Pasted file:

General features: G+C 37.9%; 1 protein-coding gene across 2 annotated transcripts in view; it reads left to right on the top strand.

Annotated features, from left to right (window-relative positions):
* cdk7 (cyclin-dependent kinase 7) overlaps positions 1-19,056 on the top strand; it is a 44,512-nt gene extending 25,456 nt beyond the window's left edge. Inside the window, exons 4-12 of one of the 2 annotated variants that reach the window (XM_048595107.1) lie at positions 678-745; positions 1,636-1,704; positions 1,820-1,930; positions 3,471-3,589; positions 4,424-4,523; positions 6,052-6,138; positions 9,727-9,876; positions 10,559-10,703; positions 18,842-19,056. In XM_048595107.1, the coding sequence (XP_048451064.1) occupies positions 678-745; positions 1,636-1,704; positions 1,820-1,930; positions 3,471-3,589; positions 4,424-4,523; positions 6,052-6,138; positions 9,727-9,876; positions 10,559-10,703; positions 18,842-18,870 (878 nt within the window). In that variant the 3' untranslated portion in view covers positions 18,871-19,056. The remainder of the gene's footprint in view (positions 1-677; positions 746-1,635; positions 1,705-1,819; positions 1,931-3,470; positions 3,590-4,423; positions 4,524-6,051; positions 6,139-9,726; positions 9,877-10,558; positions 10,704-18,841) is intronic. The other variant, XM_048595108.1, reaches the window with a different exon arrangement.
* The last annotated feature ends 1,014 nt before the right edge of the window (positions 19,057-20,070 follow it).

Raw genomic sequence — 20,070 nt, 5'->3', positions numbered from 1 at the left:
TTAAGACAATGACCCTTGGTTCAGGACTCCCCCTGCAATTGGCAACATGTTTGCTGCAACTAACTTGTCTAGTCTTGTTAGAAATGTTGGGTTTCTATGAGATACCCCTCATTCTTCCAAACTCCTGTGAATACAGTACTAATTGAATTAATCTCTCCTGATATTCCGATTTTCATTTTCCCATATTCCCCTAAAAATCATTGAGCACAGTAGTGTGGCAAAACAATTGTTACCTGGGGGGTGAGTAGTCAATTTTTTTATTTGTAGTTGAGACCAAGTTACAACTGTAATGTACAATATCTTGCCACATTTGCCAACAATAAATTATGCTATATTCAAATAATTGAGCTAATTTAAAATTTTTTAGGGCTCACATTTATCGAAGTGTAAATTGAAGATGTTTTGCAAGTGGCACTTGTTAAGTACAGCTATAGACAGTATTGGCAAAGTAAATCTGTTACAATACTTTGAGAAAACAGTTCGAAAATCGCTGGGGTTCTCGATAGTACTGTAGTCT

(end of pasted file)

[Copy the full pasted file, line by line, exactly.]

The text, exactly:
General features: G+C 37.9%; 1 protein-coding gene across 2 annotated transcripts in view; it reads left to right on the top strand.

Annotated features, from left to right (window-relative positions):
* cdk7 (cyclin-dependent kinase 7) overlaps positions 1-19,056 on the top strand; it is a 44,512-nt gene extending 25,456 nt beyond the window's left edge. Inside the window, exons 4-12 of one of the 2 annotated variants that reach the window (XM_048595107.1) lie at positions 678-745; positions 1,636-1,704; positions 1,820-1,930; positions 3,471-3,589; positions 4,424-4,523; positions 6,052-6,138; positions 9,727-9,876; positions 10,559-10,703; positions 18,842-19,056. In XM_048595107.1, the coding sequence (XP_048451064.1) occupies positions 678-745; positions 1,636-1,704; positions 1,820-1,930; positions 3,471-3,589; positions 4,424-4,523; positions 6,052-6,138; positions 9,727-9,876; positions 10,559-10,703; positions 18,842-18,870 (878 nt within the window). In that variant the 3' untranslated portion in view covers positions 18,871-19,056. The remainder of the gene's footprint in view (positions 1-677; positions 746-1,635; positions 1,705-1,819; positions 1,931-3,470; positions 3,590-4,423; positions 4,524-6,051; positions 6,139-9,726; positions 9,877-10,558; positions 10,704-18,841) is intronic. The other variant, XM_048595108.1, reaches the window with a different exon arrangement.
* The last annotated feature ends 1,014 nt before the right edge of the window (positions 19,057-20,070 follow it).

Raw genomic sequence — 20,070 nt, 5'->3', positions numbered from 1 at the left:
TTAAGACAATGACCCTTGGTTCAGGACTCCCCCTGCAATTGGCAACATGTTTGCTGCAACTAACTTGTCTAGTCTTGTTAGAAATGTTGGGTTTCTATGAGATACCCCTCATTCTTCCAAACTCCTGTGAATACAGTACTAATTGAATTAATCTCTCCTGATATTCCGATTTTCATTTTCCCATATTCCCCTAAAAATCATTGAGCACAGTAGTGTGGCAAAACAATTGTTACCTGGGGGGTGAGTAGTCAATTTTTTTATTTGTAGTTGAGACCAAGTTACAACTGTAATGTACAATATCTTGCCACATTTGCCAACAATAAATTATGCTATATTCAAATAATTGAGCTAATTTAAAATTTTTTAGGGCTCACATTTATCGAAGTGTAAATTGAAGATGTTTTGCAAGTGGCACTTGTTAAGTACAGCTATAGACAGTATTGGCAAAGTAAATCTGTTACAATACTTTGAGAAAACAGTTCGAAAATCGCTGGGGTTCTCGATAGTACTGTAGTCT